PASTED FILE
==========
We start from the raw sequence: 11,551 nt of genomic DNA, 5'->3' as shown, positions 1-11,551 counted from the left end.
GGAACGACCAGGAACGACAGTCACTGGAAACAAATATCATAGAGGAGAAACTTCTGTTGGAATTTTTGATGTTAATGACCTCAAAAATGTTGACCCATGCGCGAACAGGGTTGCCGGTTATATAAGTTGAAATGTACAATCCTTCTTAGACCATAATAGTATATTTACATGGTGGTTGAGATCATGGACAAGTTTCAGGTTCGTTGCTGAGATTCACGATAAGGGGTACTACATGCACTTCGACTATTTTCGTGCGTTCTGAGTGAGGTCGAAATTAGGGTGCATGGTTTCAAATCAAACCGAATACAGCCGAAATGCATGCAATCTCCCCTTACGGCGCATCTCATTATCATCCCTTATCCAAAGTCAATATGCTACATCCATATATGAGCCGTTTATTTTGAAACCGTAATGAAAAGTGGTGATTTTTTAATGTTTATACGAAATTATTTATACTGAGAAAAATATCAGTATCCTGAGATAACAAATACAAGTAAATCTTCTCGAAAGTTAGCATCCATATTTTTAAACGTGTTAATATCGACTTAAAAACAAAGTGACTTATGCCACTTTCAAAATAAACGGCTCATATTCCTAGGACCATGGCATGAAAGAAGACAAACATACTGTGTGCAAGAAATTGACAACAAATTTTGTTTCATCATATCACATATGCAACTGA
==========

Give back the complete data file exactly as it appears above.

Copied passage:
We start from the raw sequence: 11,551 nt of genomic DNA, 5'->3' as shown, positions 1-11,551 counted from the left end.
GGAACGACCAGGAACGACAGTCACTGGAAACAAATATCATAGAGGAGAAACTTCTGTTGGAATTTTTGATGTTAATGACCTCAAAAATGTTGACCCATGCGCGAACAGGGTTGCCGGTTATATAAGTTGAAATGTACAATCCTTCTTAGACCATAATAGTATATTTACATGGTGGTTGAGATCATGGACAAGTTTCAGGTTCGTTGCTGAGATTCACGATAAGGGGTACTACATGCACTTCGACTATTTTCGTGCGTTCTGAGTGAGGTCGAAATTAGGGTGCATGGTTTCAAATCAAACCGAATACAGCCGAAATGCATGCAATCTCCCCTTACGGCGCATCTCATTATCATCCCTTATCCAAAGTCAATATGCTACATCCATATATGAGCCGTTTATTTTGAAACCGTAATGAAAAGTGGTGATTTTTTAATGTTTATACGAAATTATTTATACTGAGAAAAATATCAGTATCCTGAGATAACAAATACAAGTAAATCTTCTCGAAAGTTAGCATCCATATTTTTAAACGTGTTAATATCGACTTAAAAACAAAGTGACTTATGCCACTTTCAAAATAAACGGCTCATATTCCTAGGACCATGGCATGAAAGAAGACAAACATACTGTGTGCAAGAAATTGACAACAAATTTTGTTTCATCATATCACATATGCAACTGA